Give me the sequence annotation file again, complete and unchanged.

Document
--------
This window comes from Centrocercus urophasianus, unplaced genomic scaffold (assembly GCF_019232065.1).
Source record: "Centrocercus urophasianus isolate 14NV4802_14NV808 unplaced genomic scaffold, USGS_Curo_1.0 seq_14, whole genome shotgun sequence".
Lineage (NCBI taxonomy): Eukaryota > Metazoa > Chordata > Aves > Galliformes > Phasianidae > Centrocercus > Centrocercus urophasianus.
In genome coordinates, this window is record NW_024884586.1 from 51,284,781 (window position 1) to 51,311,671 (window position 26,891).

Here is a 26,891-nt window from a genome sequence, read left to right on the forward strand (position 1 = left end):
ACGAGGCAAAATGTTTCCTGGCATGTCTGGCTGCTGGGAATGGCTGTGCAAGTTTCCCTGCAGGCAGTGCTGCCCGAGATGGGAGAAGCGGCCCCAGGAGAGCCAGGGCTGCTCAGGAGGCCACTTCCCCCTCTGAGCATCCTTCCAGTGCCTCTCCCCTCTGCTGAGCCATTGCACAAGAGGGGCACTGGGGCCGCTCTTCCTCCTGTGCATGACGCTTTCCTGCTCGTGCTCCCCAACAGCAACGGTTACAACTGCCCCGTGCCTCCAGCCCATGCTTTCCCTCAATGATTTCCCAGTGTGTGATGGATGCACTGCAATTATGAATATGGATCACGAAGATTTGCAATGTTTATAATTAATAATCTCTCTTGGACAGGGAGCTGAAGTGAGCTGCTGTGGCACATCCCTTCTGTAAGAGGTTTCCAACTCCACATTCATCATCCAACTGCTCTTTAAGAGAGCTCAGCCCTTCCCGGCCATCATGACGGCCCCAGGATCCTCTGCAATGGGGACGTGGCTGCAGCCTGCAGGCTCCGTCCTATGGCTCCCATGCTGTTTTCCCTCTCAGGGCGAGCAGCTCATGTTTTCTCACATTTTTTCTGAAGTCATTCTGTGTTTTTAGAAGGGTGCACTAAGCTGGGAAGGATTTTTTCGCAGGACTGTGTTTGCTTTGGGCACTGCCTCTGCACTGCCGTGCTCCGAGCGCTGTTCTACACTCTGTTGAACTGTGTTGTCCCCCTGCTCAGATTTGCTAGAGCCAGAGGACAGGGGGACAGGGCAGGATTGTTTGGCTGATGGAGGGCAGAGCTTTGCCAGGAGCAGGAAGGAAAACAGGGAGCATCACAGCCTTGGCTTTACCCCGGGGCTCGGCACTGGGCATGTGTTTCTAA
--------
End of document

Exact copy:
This window comes from Centrocercus urophasianus, unplaced genomic scaffold (assembly GCF_019232065.1).
Source record: "Centrocercus urophasianus isolate 14NV4802_14NV808 unplaced genomic scaffold, USGS_Curo_1.0 seq_14, whole genome shotgun sequence".
Lineage (NCBI taxonomy): Eukaryota > Metazoa > Chordata > Aves > Galliformes > Phasianidae > Centrocercus > Centrocercus urophasianus.
In genome coordinates, this window is record NW_024884586.1 from 51,284,781 (window position 1) to 51,311,671 (window position 26,891).

Here is a 26,891-nt window from a genome sequence, read left to right on the forward strand (position 1 = left end):
ACGAGGCAAAATGTTTCCTGGCATGTCTGGCTGCTGGGAATGGCTGTGCAAGTTTCCCTGCAGGCAGTGCTGCCCGAGATGGGAGAAGCGGCCCCAGGAGAGCCAGGGCTGCTCAGGAGGCCACTTCCCCCTCTGAGCATCCTTCCAGTGCCTCTCCCCTCTGCTGAGCCATTGCACAAGAGGGGCACTGGGGCCGCTCTTCCTCCTGTGCATGACGCTTTCCTGCTCGTGCTCCCCAACAGCAACGGTTACAACTGCCCCGTGCCTCCAGCCCATGCTTTCCCTCAATGATTTCCCAGTGTGTGATGGATGCACTGCAATTATGAATATGGATCACGAAGATTTGCAATGTTTATAATTAATAATCTCTCTTGGACAGGGAGCTGAAGTGAGCTGCTGTGGCACATCCCTTCTGTAAGAGGTTTCCAACTCCACATTCATCATCCAACTGCTCTTTAAGAGAGCTCAGCCCTTCCCGGCCATCATGACGGCCCCAGGATCCTCTGCAATGGGGACGTGGCTGCAGCCTGCAGGCTCCGTCCTATGGCTCCCATGCTGTTTTCCCTCTCAGGGCGAGCAGCTCATGTTTTCTCACATTTTTTCTGAAGTCATTCTGTGTTTTTAGAAGGGTGCACTAAGCTGGGAAGGATTTTTTCGCAGGACTGTGTTTGCTTTGGGCACTGCCTCTGCACTGCCGTGCTCCGAGCGCTGTTCTACACTCTGTTGAACTGTGTTGTCCCCCTGCTCAGATTTGCTAGAGCCAGAGGACAGGGGGACAGGGCAGGATTGTTTGGCTGATGGAGGGCAGAGCTTTGCCAGGAGCAGGAAGGAAAACAGGGAGCATCACAGCCTTGGCTTTACCCCGGGGCTCGGCACTGGGCATGTGTTTCTAA